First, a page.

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Human activities in bear territory have increased, leading to more fragmented bear habitats and frequent bear-human encounters.

Bears will consume any available food, regardless of its location in human-use areas or whether it is a natural part of their diet. When bears learn to link humans and human-use areas with easily accessible, high-calorie meals, they become food-conditioned. Preventing these bears from seeking out human food sources in the future is challenging.

Every hiker, camper, angler, or cyclist in bear country plays a vital role in preventing bears from becoming food-conditioned. Practice BearSmart habits: store your food and garbage in bear-proof containers.

Avoid an encounter: the best approach

You can run into a bear anywhere here in Lesser Slave. Bears generally prefer to avoid people. However, encounters between bears and people do occur. The MD has received numerous reports of increased bear sightings and interactions with humans.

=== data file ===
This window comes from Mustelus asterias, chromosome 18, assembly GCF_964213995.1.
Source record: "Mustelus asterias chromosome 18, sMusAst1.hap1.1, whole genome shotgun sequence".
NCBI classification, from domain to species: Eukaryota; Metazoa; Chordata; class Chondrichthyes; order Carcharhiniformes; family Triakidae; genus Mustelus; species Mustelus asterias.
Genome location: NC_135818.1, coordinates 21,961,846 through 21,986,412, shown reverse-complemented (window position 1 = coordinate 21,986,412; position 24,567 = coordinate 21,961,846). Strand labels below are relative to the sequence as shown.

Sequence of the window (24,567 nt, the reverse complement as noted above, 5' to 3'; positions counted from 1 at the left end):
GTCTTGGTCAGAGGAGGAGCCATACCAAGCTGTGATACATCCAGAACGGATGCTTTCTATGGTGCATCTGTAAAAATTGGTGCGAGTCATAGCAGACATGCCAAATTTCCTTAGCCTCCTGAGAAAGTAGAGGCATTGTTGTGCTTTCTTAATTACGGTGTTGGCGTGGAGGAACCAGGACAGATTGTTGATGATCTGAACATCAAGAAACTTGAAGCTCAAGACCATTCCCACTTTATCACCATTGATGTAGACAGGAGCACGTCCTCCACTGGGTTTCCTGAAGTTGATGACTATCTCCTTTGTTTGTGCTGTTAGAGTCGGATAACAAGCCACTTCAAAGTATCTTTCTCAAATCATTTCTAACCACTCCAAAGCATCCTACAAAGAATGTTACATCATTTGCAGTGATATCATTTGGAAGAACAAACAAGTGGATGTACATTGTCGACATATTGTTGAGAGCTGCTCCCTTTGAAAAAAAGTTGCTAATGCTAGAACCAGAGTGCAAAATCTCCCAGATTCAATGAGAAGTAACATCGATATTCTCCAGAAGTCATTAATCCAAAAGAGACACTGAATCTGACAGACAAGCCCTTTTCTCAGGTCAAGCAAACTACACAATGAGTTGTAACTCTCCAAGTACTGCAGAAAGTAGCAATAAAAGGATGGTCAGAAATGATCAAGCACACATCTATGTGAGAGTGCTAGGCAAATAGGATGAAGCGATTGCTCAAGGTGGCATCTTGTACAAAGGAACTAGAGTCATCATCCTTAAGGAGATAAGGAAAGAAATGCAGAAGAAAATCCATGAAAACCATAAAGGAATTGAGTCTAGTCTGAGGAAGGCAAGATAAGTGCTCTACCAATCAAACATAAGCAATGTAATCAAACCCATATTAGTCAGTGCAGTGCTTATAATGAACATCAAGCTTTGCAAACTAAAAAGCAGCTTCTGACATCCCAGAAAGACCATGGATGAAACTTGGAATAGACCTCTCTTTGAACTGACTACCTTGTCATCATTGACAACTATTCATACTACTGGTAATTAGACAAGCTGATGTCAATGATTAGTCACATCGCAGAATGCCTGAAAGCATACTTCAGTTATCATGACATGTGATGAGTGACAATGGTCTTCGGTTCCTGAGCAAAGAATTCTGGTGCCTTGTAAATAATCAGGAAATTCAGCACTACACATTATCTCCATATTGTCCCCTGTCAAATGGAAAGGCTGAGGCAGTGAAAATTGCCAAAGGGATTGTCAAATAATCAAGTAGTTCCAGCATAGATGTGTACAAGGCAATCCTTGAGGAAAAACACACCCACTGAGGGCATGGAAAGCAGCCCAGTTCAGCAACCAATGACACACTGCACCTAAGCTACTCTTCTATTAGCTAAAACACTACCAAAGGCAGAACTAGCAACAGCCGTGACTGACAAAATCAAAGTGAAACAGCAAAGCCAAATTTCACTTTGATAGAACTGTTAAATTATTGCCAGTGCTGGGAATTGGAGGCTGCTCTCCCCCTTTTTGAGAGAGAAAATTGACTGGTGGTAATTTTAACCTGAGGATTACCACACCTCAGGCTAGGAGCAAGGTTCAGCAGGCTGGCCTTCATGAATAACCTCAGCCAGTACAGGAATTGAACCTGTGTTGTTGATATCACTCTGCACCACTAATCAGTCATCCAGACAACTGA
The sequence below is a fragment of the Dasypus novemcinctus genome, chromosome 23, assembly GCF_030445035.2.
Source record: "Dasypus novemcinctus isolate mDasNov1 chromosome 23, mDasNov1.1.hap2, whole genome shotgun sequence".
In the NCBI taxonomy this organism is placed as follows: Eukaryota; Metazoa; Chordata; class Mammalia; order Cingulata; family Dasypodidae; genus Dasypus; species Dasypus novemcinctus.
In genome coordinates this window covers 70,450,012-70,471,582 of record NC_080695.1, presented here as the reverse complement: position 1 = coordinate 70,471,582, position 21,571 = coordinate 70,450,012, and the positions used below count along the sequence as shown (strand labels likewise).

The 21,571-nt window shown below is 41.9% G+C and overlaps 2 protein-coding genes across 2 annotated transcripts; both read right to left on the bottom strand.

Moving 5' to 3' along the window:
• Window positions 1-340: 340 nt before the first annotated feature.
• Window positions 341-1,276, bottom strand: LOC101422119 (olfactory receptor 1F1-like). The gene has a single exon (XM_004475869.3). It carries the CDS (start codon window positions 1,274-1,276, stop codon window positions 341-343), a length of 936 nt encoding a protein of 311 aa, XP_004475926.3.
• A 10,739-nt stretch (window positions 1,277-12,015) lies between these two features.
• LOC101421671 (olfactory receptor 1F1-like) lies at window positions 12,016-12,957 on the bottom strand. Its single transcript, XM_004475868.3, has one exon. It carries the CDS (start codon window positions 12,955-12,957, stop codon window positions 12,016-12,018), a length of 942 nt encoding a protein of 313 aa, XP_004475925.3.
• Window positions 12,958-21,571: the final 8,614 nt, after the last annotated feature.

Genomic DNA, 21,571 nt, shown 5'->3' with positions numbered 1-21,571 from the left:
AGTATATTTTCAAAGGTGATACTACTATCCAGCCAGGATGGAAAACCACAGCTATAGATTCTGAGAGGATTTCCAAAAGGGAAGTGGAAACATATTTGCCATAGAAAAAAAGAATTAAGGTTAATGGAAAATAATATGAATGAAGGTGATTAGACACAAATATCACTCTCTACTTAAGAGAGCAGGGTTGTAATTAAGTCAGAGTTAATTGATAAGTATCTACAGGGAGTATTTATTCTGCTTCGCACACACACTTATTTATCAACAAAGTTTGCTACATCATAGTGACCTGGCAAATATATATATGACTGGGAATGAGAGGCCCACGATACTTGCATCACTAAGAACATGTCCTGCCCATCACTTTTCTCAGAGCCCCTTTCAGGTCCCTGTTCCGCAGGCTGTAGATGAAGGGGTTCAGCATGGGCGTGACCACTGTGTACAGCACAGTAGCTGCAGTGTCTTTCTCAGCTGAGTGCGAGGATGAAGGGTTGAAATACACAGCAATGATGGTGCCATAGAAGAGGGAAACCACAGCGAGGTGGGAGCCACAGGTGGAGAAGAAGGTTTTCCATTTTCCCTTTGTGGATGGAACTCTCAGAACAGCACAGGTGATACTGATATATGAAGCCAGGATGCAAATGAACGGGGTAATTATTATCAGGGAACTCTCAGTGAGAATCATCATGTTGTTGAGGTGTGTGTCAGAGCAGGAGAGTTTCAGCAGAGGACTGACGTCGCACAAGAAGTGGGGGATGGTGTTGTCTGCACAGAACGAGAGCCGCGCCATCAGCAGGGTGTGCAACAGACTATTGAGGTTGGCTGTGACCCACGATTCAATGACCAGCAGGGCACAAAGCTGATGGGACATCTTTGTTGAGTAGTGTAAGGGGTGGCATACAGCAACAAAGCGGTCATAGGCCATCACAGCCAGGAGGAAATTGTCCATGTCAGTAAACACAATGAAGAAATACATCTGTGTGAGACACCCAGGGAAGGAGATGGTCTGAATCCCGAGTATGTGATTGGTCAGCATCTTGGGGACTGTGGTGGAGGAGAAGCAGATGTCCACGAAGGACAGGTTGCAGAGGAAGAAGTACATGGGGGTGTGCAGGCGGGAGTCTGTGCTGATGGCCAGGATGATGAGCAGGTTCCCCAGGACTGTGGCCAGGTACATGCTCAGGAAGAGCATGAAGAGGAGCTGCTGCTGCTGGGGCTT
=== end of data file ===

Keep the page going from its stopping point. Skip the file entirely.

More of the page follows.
Knowing how to avoid an encounter with a bear is the best way to enjoy the region, safely. In the event you do come across a bear, it is important to know a bit about bear behaviour. How we respond in an encounter with a bear really depends on the type of interaction that is taking place.

Bears are extremely sensitive to the stress of human activity. You can help protect them by avoiding encounters with them.

  • Make noise! Let bears know you’re there.
  • Call out, clap, sing or talk loudly especially near streams, dense vegetation and berry patches, on windy days, and in areas of low visibility. Bear bells are not enough.
  • Watch for fresh bear signs. Tracks, droppings, diggings, torn-up logs and turned-over rocks are all signs that a bear has been in the area. Leave the area if the signs are fresh.
  • Keep your dog on a leash at all times or leave it at home. Dogs can provoke defensive behaviour.
  • Larger size groups are less likely to have a serious bear encounter. We recommend hiking in a tight group of four or more.
  • Never let children wander.
  • Use officially marked paths and trails and travel during daylight hours.
  • If you come across a large dead animal, leave the area immediately.
  • Dispose of fish offal in fast moving streams or the deep part of a lake, never along stream

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